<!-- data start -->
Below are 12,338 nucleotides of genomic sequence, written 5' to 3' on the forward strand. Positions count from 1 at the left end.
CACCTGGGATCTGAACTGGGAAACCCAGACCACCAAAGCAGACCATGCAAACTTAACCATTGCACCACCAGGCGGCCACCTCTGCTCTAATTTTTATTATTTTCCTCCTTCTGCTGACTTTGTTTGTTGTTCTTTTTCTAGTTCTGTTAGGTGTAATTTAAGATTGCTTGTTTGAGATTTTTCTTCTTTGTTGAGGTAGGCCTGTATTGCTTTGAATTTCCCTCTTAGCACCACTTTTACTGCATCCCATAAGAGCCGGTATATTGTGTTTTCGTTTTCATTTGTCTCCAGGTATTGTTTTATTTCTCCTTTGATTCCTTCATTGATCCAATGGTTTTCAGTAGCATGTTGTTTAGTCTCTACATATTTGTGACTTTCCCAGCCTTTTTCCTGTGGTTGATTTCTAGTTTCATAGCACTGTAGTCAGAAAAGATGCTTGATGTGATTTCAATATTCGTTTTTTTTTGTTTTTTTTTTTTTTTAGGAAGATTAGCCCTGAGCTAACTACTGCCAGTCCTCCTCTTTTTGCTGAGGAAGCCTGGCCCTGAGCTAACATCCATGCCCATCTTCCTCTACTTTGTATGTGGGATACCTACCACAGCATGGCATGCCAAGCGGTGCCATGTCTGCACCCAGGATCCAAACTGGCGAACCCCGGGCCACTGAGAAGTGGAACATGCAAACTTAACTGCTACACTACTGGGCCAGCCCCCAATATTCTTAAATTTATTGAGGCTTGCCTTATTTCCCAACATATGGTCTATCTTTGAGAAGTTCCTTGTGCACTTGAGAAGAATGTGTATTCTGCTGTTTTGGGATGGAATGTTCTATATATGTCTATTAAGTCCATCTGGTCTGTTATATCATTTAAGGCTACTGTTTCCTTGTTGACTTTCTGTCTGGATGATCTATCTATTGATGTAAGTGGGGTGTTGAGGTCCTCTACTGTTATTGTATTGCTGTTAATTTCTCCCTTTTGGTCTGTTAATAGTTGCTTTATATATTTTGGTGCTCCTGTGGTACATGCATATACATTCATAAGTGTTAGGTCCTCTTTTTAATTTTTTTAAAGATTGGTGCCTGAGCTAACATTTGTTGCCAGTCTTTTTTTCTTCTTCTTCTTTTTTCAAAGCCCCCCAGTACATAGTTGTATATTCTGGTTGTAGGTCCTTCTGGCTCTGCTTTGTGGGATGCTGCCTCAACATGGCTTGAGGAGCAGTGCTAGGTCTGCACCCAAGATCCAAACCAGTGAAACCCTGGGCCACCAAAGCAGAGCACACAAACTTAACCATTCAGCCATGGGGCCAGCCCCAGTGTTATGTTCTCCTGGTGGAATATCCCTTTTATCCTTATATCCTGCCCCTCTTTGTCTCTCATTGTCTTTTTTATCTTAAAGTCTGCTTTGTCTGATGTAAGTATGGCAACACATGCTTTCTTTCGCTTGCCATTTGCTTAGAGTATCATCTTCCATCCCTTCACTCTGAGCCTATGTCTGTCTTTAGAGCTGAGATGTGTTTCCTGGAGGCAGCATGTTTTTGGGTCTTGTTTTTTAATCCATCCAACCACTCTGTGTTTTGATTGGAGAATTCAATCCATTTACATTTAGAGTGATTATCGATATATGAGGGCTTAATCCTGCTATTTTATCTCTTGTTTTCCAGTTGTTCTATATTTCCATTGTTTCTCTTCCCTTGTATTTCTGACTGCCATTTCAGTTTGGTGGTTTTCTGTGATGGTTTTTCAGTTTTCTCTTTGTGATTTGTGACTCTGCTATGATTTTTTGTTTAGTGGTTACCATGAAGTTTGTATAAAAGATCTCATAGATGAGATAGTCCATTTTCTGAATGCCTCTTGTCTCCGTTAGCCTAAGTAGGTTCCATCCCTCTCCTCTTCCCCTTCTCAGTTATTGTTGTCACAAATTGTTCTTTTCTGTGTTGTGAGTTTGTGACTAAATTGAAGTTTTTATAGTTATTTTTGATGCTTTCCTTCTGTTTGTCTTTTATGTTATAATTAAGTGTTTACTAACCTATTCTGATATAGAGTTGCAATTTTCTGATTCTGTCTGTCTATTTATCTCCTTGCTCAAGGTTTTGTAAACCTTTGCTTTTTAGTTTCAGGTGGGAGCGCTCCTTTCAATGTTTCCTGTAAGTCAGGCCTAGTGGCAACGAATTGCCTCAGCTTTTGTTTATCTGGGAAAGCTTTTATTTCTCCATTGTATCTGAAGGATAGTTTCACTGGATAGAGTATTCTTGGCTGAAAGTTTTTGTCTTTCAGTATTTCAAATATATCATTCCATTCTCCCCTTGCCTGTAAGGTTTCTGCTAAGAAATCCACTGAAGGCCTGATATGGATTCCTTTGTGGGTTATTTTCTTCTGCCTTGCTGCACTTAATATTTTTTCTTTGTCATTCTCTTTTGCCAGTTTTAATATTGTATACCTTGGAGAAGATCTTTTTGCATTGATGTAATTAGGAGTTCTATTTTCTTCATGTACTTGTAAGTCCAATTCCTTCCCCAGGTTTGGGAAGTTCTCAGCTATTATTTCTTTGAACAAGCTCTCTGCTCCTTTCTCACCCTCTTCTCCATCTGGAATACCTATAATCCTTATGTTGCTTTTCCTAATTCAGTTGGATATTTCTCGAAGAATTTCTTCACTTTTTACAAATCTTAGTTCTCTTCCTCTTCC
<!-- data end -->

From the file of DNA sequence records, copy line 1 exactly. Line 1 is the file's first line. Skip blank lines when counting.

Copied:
Below are 12,338 nucleotides of genomic sequence, written 5' to 3' on the forward strand. Positions count from 1 at the left end.